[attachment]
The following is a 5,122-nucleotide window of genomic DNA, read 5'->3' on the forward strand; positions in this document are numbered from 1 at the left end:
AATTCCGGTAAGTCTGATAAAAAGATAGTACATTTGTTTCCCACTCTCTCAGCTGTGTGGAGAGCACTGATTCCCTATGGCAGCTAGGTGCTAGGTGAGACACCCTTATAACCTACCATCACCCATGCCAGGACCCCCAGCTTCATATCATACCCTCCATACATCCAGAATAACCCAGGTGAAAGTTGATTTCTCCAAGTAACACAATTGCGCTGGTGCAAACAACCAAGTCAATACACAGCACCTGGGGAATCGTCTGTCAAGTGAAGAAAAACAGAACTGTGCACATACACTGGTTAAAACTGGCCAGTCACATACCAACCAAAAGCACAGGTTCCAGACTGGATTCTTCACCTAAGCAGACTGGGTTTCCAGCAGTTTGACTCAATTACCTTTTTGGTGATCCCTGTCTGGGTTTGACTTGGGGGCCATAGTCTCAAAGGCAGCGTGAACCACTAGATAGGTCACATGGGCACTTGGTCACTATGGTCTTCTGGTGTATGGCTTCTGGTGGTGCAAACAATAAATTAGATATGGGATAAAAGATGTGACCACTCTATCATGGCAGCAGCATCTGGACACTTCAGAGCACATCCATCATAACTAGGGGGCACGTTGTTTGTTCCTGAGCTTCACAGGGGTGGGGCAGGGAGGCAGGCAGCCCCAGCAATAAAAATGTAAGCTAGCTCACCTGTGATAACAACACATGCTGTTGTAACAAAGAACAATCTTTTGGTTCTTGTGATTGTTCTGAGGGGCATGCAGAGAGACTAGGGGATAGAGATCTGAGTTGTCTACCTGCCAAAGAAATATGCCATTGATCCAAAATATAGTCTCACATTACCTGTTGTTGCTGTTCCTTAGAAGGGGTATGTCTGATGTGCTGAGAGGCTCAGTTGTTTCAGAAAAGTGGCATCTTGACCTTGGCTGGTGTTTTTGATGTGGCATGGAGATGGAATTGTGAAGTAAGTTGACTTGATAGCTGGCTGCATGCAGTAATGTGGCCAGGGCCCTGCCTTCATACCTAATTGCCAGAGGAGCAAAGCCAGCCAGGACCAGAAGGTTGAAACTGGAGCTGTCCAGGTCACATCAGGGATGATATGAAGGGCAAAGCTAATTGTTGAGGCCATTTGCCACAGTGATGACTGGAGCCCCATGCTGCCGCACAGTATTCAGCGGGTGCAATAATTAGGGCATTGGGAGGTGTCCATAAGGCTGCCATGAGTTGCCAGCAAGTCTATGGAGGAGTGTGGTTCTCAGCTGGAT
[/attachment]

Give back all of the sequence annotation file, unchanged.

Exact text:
The following is a 5,122-nucleotide window of genomic DNA, read 5'->3' on the forward strand; positions in this document are numbered from 1 at the left end:
AATTCCGGTAAGTCTGATAAAAAGATAGTACATTTGTTTCCCACTCTCTCAGCTGTGTGGAGAGCACTGATTCCCTATGGCAGCTAGGTGCTAGGTGAGACACCCTTATAACCTACCATCACCCATGCCAGGACCCCCAGCTTCATATCATACCCTCCATACATCCAGAATAACCCAGGTGAAAGTTGATTTCTCCAAGTAACACAATTGCGCTGGTGCAAACAACCAAGTCAATACACAGCACCTGGGGAATCGTCTGTCAAGTGAAGAAAAACAGAACTGTGCACATACACTGGTTAAAACTGGCCAGTCACATACCAACCAAAAGCACAGGTTCCAGACTGGATTCTTCACCTAAGCAGACTGGGTTTCCAGCAGTTTGACTCAATTACCTTTTTGGTGATCCCTGTCTGGGTTTGACTTGGGGGCCATAGTCTCAAAGGCAGCGTGAACCACTAGATAGGTCACATGGGCACTTGGTCACTATGGTCTTCTGGTGTATGGCTTCTGGTGGTGCAAACAATAAATTAGATATGGGATAAAAGATGTGACCACTCTATCATGGCAGCAGCATCTGGACACTTCAGAGCACATCCATCATAACTAGGGGGCACGTTGTTTGTTCCTGAGCTTCACAGGGGTGGGGCAGGGAGGCAGGCAGCCCCAGCAATAAAAATGTAAGCTAGCTCACCTGTGATAACAACACATGCTGTTGTAACAAAGAACAATCTTTTGGTTCTTGTGATTGTTCTGAGGGGCATGCAGAGAGACTAGGGGATAGAGATCTGAGTTGTCTACCTGCCAAAGAAATATGCCATTGATCCAAAATATAGTCTCACATTACCTGTTGTTGCTGTTCCTTAGAAGGGGTATGTCTGATGTGCTGAGAGGCTCAGTTGTTTCAGAAAAGTGGCATCTTGACCTTGGCTGGTGTTTTTGATGTGGCATGGAGATGGAATTGTGAAGTAAGTTGACTTGATAGCTGGCTGCATGCAGTAATGTGGCCAGGGCCCTGCCTTCATACCTAATTGCCAGAGGAGCAAAGCCAGCCAGGACCAGAAGGTTGAAACTGGAGCTGTCCAGGTCACATCAGGGATGATATGAAGGGCAAAGCTAATTGTTGAGGCCATTTGCCACAGTGATGACTGGAGCCCCATGCTGCCGCACAGTATTCAGCGGGTGCAATAATTAGGGCATTGGGAGGTGTCCATAAGGCTGCCATGAGTTGCCAGCAAGTCTATGGAGGAGTGTGGTTCTCAGCTGGAT